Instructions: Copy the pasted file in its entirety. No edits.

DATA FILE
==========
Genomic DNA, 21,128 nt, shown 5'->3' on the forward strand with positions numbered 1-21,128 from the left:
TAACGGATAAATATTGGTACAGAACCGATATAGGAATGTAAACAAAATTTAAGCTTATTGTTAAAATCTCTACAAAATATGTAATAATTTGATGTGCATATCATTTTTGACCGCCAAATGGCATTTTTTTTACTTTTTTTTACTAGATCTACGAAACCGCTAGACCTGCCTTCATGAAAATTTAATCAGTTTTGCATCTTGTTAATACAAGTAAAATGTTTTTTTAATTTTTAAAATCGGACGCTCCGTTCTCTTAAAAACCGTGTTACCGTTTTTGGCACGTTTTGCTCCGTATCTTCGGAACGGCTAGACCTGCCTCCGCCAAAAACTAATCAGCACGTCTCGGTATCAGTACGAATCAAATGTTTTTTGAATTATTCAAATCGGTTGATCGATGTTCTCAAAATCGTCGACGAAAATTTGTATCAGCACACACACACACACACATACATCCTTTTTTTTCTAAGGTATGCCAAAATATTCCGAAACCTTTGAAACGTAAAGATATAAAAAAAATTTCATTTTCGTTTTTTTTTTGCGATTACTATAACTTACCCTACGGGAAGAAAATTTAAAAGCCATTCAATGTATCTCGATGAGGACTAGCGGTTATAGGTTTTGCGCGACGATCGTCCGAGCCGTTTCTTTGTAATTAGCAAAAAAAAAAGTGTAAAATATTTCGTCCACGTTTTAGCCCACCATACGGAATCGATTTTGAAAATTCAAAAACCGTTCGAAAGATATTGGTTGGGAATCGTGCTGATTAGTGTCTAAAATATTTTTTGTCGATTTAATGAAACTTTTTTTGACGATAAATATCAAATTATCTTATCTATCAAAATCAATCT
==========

Genomic DNA, 21,128 nt, shown 5'->3' on the forward strand with positions numbered 1-21,128 from the left:
TAACGGATAAATATTGGTACAGAACCGATATAGGAATGTAAACAAAATTTAAGCTTATTGTTAAAATCTCTACAAAATATGTAATAATTTGATGTGCATATCATTTTTGACCGCCAAATGGCATTTTTTTTACTTTTTTTTACTAGATCTACGAAACCGCTAGACCTGCCTTCATGAAAATTTAATCAGTTTTGCATCTTGTTAATACAAGTAAAATGTTTTTTTAATTTTTAAAATCGGACGCTCCGTTCTCTTAAAAACCGTGTTACCGTTTTTGGCACGTTTTGCTCCGTATCTTCGGAACGGCTAGACCTGCCTCCGCCAAAAACTAATCAGCACGTCTCGGTATCAGTACGAATCAAATGTTTTTTGAATTATTCAAATCGGTTGATCGATGTTCTCAAAATCGTCGACGAAAATTTGTATCAGCACACACACACACACACATACATCCTTTTTTTTCTAAGGTATGCCAAAATATTCCGAAACCTTTGAAACGTAAAGATATAAAAAAAATTTCATTTTCGTTTTTTTTTTGCGATTACTATAACTTACCCTACGGGAAGAAAATTTAAAAGCCATTCAATGTATCTCGATGAGGACTAGCGGTTATAGGTTTTGCGCGACGATCGTCCGAGCCGTTTCTTTGTAATTAGCAAAAAAAAAAGTGTAAAATATTTCGTCCACGTTTTAGCCCACCATACGGAATCGATTTTGAAAATTCAAAAACCGTTCGAAAGATATTGGTTGGGAATCGTGCTGATTAGTGTCTAAAATATTTTTTGTCGATTTAATGAAACTTTTTTTGACGATAAATATCAAATTATCTTATCTATCAAAATCAATCT